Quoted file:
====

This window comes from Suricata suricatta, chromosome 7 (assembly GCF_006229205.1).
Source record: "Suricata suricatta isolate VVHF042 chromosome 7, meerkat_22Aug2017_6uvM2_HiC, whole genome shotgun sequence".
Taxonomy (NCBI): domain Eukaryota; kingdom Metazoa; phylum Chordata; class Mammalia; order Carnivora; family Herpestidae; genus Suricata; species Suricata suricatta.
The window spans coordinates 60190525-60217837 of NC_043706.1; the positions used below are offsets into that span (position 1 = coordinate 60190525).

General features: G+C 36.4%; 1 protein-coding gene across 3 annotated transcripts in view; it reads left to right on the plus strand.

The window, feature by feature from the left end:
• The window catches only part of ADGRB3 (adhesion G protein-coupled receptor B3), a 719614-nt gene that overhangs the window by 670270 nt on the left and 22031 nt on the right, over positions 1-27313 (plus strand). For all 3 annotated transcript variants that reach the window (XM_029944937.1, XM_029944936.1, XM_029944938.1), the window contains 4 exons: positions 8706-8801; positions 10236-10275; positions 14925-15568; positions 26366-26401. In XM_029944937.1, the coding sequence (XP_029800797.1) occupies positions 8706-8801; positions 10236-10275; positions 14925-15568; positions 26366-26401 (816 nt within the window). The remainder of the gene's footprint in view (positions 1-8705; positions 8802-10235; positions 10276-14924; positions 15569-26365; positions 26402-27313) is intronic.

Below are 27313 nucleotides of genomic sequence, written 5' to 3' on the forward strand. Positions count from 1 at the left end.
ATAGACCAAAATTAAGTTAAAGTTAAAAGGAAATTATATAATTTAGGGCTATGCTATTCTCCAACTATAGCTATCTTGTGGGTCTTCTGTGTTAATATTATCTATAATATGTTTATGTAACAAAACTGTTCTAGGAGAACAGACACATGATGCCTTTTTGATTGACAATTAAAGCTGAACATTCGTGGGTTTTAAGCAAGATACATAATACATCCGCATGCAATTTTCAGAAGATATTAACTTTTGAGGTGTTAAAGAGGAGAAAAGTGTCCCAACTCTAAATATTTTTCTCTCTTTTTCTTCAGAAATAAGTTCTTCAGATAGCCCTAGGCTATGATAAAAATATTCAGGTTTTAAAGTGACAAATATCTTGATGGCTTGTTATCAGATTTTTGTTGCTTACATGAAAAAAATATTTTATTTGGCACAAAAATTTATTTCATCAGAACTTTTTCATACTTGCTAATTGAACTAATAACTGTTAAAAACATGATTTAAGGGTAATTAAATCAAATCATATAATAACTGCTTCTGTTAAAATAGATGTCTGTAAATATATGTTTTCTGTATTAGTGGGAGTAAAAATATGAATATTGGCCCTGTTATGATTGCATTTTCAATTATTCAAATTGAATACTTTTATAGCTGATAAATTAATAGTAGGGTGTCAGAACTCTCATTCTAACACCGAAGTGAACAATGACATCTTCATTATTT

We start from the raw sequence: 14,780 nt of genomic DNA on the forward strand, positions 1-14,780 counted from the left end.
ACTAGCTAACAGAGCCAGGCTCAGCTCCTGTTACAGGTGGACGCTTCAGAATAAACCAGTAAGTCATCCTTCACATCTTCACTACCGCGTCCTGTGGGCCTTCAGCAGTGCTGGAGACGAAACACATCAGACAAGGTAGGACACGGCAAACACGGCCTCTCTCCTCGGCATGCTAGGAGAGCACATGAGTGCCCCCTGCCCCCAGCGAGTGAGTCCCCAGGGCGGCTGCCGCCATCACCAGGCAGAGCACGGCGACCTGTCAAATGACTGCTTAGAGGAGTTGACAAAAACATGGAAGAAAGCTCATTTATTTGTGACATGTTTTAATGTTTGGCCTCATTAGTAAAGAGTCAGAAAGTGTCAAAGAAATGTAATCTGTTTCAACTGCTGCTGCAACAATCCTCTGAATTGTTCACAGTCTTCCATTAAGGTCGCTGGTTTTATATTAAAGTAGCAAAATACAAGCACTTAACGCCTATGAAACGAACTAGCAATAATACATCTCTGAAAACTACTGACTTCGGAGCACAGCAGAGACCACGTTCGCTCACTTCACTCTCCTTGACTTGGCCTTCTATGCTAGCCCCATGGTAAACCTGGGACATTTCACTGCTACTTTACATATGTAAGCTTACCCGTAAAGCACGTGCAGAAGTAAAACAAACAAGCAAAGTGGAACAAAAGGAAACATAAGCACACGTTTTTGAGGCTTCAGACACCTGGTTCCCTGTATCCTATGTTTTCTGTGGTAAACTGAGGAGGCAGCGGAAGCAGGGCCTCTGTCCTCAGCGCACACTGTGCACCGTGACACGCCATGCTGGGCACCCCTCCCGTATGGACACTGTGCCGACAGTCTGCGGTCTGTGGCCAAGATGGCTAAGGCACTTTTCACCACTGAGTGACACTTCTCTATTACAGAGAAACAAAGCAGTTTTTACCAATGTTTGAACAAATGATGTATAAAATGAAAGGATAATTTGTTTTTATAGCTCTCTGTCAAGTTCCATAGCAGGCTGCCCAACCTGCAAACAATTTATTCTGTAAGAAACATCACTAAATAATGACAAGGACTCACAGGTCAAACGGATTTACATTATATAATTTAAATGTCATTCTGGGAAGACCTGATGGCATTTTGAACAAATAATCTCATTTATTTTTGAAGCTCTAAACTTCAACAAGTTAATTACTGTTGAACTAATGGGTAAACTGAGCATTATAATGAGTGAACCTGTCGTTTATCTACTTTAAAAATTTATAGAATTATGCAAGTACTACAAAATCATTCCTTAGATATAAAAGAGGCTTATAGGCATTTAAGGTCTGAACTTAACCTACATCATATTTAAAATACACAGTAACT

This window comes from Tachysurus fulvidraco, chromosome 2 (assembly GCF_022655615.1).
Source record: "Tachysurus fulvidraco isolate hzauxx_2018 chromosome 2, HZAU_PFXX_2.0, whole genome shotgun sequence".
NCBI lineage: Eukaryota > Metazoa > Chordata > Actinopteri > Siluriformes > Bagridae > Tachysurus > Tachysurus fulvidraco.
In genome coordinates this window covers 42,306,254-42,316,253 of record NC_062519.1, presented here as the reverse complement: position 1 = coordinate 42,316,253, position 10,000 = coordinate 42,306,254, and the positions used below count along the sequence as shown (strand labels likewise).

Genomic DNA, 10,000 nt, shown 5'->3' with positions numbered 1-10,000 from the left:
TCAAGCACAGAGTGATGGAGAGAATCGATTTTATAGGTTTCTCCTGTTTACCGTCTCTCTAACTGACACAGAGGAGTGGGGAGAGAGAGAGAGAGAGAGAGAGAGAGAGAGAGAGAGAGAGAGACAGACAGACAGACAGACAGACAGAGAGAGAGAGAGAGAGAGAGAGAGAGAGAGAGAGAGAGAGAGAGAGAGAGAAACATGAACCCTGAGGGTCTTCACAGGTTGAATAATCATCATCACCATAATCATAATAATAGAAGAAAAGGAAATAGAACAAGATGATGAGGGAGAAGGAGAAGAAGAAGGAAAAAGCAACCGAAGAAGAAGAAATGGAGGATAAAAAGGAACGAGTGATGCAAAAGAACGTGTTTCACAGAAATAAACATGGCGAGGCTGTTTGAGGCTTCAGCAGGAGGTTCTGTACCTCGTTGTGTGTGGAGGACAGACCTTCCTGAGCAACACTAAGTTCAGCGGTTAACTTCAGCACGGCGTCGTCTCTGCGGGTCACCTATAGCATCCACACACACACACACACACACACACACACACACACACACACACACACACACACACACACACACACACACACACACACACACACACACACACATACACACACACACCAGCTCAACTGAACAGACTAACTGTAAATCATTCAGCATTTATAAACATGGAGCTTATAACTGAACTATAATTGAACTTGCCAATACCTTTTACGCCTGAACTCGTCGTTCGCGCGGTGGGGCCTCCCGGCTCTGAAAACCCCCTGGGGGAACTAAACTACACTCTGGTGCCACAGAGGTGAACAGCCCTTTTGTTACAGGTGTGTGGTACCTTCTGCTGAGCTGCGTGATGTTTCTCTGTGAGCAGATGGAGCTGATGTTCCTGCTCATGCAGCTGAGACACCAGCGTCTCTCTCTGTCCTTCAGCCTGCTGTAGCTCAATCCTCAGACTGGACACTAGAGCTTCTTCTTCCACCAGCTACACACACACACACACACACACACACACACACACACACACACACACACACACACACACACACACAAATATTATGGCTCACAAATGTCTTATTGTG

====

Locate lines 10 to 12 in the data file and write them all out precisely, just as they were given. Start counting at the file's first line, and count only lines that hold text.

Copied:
We start from the raw sequence: 14,780 nt of genomic DNA on the forward strand, positions 1-14,780 counted from the left end.
ACTAGCTAACAGAGCCAGGCTCAGCTCCTGTTACAGGTGGACGCTTCAGAATAAACCAGTAAGTCATCCTTCACATCTTCACTACCGCGTCCTGTGGGCCTTCAGCAGTGCTGGAGACGAAACACATCAGACAAGGTAGGACACGGCAAACACGGCCTCTCTCCTCGGCATGCTAGGAGAGCACATGAGTGCCCCCTGCCCCCAGCGAGTGAGTCCCCAGGGCGGCTGCCGCCATCACCAGGCAGAGCACGGCGACCTGTCAAATGACTGCTTAGAGGAGTTGACAAAAACATGGAAGAAAGCTCATTTATTTGTGACATGTTTTAATGTTTGGCCTCATTAGTAAAGAGTCAGAAAGTGTCAAAGAAATGTAATCTGTTTCAACTGCTGCTGCAACAATCCTCTGAATTGTTCACAGTCTTCCATTAAGGTCGCTGGTTTTATATTAAAGTAGCAAAATACAAGCACTTAACGCCTATGAAACGAACTAGCAATAATACATCTCTGAAAACTACTGACTTCGGAGCACAGCAGAGACCACGTTCGCTCACTTCACTCTCCTTGACTTGGCCTTCTATGCTAGCCCCATGGTAAACCTGGGACATTTCACTGCTACTTTACATATGTAAGCTTACCCGTAAAGCACGTGCAGAAGTAAAACAAACAAGCAAAGTGGAACAAAAGGAAACATAAGCACACGTTTTTGAGGCTTCAGACACCTGGTTCCCTGTATCCTATGTTTTCTGTGGTAAACTGAGGAGGCAGCGGAAGCAGGGCCTCTGTCCTCAGCGCACACTGTGCACCGTGACACGCCATGCTGGGCACCCCTCCCGTATGGACACTGTGCCGACAGTCTGCGGTCTGTGGCCAAGATGGCTAAGGCACTTTTCACCACTGAGTGACACTTCTCTATTACAGAGAAACAAAGCAGTTTTTACCAATGTTTGAACAAATGATGTATAAAATGAAAGGATAATTTGTTTTTATAGCTCTCTGTCAAGTTCCATAGCAGGCTGCCCAACCTGCAAACAATTTATTCTGTAAGAAACATCACTAAATAATGACAAGGACTCACAGGTCAAACGGATTTACATTATATAATTTAAATGTCATTCTGGGAAGACCTGATGGCATTTTGAACAAATAATCTCATTTATTTTTGAAGCTCTAAACTTCAACAAGTTAATTACTGTTGAACTAATGGGTAAACTGAGCATTATAATGAGTGAACCTGTCGTTTATCTACTTTAAAAATTTATAGAATTATGCAAGTACTACAAAATCATTCCTTAGATATAAAAGAGGCTTATAGGCATTTAAGGTCTGAACTTAACCTACATCATATTTAAAATACACAGTAACT

This window comes from Tachysurus fulvidraco, chromosome 2 (assembly GCF_022655615.1).